Verso speaks to Julia Robinson, an artist who works in the field of sculpture and installation, about winning The Advertiser Contemporary Art Prize in 2016. Robinson's practice has long been focused on themes she feels are inherently human, sex and death. She explores how humans negotiate these concepts through ritual, religion and fear. In her new body of works she focuses on fertility and life, particularly in relation to the cycle of the seasons. Robinson is interested in how this seasonality may speak to ideas of sex and procreation being a primal urge.
What was your involvement in SALA last year?
Last year I had a solo exhibition at GAGPROJECTS that was registered as part of SALA. I was also a finalist in the Advertiser Contemporary Art Prize. For a few years now I have also been a part of the SALA advisory panel, which is a group of artists, brought together by Penny Griggs and Kate Moskwa to give feedback on SALA. We discuss the progress and direction of the festival and try to offer up new approaches to events and advice on how to keep artists involved and keep the festival responsive to the evolving arts ecology.
How long did it take you to put the show together?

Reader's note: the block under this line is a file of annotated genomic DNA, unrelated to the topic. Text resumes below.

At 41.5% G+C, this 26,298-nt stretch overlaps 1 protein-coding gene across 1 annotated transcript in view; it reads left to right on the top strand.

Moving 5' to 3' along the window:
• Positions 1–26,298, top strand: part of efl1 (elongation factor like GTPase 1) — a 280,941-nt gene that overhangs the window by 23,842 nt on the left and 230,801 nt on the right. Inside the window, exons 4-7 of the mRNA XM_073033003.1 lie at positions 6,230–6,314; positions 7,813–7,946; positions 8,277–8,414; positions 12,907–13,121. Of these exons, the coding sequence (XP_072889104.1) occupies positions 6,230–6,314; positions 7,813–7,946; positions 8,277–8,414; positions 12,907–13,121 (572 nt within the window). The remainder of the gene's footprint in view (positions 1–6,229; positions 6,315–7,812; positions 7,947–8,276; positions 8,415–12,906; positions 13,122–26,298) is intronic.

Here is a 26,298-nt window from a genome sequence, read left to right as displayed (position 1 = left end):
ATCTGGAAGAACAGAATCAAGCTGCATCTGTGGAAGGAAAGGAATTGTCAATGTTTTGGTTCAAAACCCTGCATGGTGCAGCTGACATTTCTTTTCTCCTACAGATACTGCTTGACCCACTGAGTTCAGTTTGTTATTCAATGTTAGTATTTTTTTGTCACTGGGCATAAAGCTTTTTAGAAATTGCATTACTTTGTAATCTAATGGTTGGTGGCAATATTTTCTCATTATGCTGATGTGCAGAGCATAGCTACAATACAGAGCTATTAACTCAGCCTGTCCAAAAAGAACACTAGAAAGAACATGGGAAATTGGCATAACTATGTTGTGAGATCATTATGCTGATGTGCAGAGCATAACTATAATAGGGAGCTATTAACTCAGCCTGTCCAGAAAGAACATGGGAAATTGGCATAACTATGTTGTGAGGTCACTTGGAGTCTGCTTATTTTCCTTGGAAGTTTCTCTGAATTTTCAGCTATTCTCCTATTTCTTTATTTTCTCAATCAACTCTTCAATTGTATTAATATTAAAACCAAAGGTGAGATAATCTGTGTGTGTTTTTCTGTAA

I am going to say it was about 8 or 9 months. I started it in November or December 2015 and it opened in late July 2016.
How did you become nominated for The Advertiser Contemporary Art Prize? How does the process work?
It is a prize that you apply to be part of. The criteria are you have to have a show registered with SALA and you have to submit a recent work to be displayed in the Advertiser office foyer. Every year SALA has a range of awards available, but the only one I am really eligible for is the Contemporary Art Award, based on the media I work with and where I am in my career, so it was exciting when I was shortlisted.
When you found out you were nominated for the award, from a career point of view, did you have a good feeling about it? If so, why?